He carried his bag into the next room, which was as spartan and cheerless as he'd anticipated. A narrow bed stood against the far wall. The gray army blanket and thin pillow promised little in the way of comfort. There was a small oak bureau and a matching wardrobe, both empty. A nightstand stood by the bed. Everything was bare, and painfully clean. Remus recalled from his year of teaching at Hogwarts that his own rooms had been quite comfortably appointed. Either Snape had stripped them of all warmth for Remus' benefit, or he enjoyed living like a monk.
He set his bag on the bed and began, slowly, to unpack. He hung his extra set of robes in the wardrobe and arranged the rest of his clothing in the bureau drawers. The Potions texts and Robert the Bruce went on the night table, his shaving kit, in the bathroom.
At the bottom of the bag, he found the present from Tonks. He pulled it out carefully. The yellow paper was looking scuffed around the edges, and the lurid bow was wrinkled and singed. He felt a sudden surge of something akin to homesickness, and the image sprang unbidden to his mind of a dreadlocked witch in army boots, her face smudged with flour, smiling at him over a shower of green sparks as she handed him the box in the kitchen of Number Twelve.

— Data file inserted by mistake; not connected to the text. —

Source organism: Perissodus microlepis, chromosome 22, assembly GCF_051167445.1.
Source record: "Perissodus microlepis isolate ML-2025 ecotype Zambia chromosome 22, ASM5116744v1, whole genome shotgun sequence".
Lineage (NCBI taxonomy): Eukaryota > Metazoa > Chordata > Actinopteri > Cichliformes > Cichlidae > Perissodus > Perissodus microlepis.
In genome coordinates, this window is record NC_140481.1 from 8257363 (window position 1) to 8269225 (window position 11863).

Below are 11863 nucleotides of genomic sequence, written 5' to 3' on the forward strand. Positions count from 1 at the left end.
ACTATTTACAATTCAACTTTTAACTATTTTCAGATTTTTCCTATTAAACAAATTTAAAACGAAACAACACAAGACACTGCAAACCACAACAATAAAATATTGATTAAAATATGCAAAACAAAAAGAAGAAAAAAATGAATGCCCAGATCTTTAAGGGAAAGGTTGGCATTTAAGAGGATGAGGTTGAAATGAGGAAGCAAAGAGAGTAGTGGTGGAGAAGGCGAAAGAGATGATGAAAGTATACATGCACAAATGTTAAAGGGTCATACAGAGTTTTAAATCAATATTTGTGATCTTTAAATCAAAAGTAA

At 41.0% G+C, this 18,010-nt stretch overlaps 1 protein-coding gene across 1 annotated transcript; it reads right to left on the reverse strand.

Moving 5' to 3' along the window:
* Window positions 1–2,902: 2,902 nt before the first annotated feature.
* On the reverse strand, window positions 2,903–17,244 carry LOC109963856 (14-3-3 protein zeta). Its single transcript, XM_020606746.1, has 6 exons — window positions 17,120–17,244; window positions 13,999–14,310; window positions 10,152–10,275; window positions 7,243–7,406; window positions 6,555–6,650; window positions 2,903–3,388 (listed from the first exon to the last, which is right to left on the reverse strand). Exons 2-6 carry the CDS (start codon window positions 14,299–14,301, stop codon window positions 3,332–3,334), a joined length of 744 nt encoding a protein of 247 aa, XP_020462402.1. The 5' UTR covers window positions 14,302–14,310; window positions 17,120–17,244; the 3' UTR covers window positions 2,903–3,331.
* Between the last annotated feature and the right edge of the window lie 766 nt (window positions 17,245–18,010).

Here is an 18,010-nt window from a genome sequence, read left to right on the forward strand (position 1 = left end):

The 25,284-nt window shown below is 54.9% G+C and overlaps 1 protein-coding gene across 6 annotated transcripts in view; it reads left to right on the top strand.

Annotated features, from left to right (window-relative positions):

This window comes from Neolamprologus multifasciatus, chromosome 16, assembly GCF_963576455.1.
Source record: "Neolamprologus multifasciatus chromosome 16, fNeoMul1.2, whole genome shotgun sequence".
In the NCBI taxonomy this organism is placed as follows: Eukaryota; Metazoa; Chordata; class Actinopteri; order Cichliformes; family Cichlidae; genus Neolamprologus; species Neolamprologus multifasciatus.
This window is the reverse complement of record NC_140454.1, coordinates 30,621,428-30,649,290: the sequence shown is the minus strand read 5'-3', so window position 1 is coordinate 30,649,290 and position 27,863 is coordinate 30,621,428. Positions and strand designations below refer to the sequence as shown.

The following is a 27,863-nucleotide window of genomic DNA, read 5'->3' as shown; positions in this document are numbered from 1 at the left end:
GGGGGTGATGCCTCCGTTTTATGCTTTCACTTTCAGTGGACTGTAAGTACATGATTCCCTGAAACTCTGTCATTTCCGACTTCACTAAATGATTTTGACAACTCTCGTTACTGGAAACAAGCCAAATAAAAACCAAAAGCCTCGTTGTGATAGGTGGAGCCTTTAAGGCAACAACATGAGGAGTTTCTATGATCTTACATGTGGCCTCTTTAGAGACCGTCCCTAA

He ran his hand over the wrapping for a moment, then carried it into the sitting room. He lit a fire in the grate with his wand just as someone knocked. Remus set the box on the table and went to the door. Two house-elves stood beaming up at him. The first bore a tray with a steaming tea pot, and a plate of sandwiches and cakes. The second carried a basket covered in a cloth napkin.
The elves came in, bobbing and bowing. The first one set the tea tray on the coffee table and the second carried her basket over to the dresser in the corner.
"Professor Dumbledore sends his compliments sir!" one of them shrilled. "He is thinking that Professor Snape may have missed dinner tonight."
Remus almost smiled, before he remembered who he was supposed to be. Steeling himself, he scowled at the house-elf and snapped, "I should think the Headmaster would have a care for the fact that I am extremely tired and would prefer not to be invaded by servants." When the little creature's ears drooped, Remus turned his back on her. "You may come for the tray in the morning," he said, in a bored voice. "I do not wish to be disturbed again tonight."